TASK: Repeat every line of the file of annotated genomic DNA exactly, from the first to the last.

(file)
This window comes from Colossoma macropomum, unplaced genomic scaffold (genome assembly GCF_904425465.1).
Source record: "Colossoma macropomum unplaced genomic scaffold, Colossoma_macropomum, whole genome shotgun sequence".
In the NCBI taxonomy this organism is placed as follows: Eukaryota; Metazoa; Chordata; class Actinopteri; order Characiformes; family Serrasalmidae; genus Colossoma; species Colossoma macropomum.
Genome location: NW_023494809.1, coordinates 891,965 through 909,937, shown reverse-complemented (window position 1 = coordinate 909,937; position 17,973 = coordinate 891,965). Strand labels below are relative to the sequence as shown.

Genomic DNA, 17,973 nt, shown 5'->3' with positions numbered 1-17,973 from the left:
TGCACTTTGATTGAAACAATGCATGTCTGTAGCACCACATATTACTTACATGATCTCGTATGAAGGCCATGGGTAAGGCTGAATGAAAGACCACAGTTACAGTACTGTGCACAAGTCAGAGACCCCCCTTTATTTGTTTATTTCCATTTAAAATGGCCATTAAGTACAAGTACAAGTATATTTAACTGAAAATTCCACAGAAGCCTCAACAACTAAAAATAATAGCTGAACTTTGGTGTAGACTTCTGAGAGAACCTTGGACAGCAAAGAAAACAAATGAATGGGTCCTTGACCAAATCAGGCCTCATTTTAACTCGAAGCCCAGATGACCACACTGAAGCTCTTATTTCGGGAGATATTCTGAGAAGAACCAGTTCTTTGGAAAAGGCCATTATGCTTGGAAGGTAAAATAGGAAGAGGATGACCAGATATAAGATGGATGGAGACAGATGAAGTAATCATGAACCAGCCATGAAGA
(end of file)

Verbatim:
This window comes from Colossoma macropomum, unplaced genomic scaffold (genome assembly GCF_904425465.1).
Source record: "Colossoma macropomum unplaced genomic scaffold, Colossoma_macropomum, whole genome shotgun sequence".
In the NCBI taxonomy this organism is placed as follows: Eukaryota; Metazoa; Chordata; class Actinopteri; order Characiformes; family Serrasalmidae; genus Colossoma; species Colossoma macropomum.
Genome location: NW_023494809.1, coordinates 891,965 through 909,937, shown reverse-complemented (window position 1 = coordinate 909,937; position 17,973 = coordinate 891,965). Strand labels below are relative to the sequence as shown.

Genomic DNA, 17,973 nt, shown 5'->3' with positions numbered 1-17,973 from the left:
TGCACTTTGATTGAAACAATGCATGTCTGTAGCACCACATATTACTTACATGATCTCGTATGAAGGCCATGGGTAAGGCTGAATGAAAGACCACAGTTACAGTACTGTGCACAAGTCAGAGACCCCCCTTTATTTGTTTATTTCCATTTAAAATGGCCATTAAGTACAAGTACAAGTATATTTAACTGAAAATTCCACAGAAGCCTCAACAACTAAAAATAATAGCTGAACTTTGGTGTAGACTTCTGAGAGAACCTTGGACAGCAAAGAAAACAAATGAATGGGTCCTTGACCAAATCAGGCCTCATTTTAACTCGAAGCCCAGATGACCACACTGAAGCTCTTATTTCGGGAGATATTCTGAGAAGAACCAGTTCTTTGGAAAAGGCCATTATGCTTGGAAGGTAAAATAGGAAGAGGATGACCAGATATAAGATGGATGGAGACAGATGAAGTAATCATGAACCAGCCATGAAGA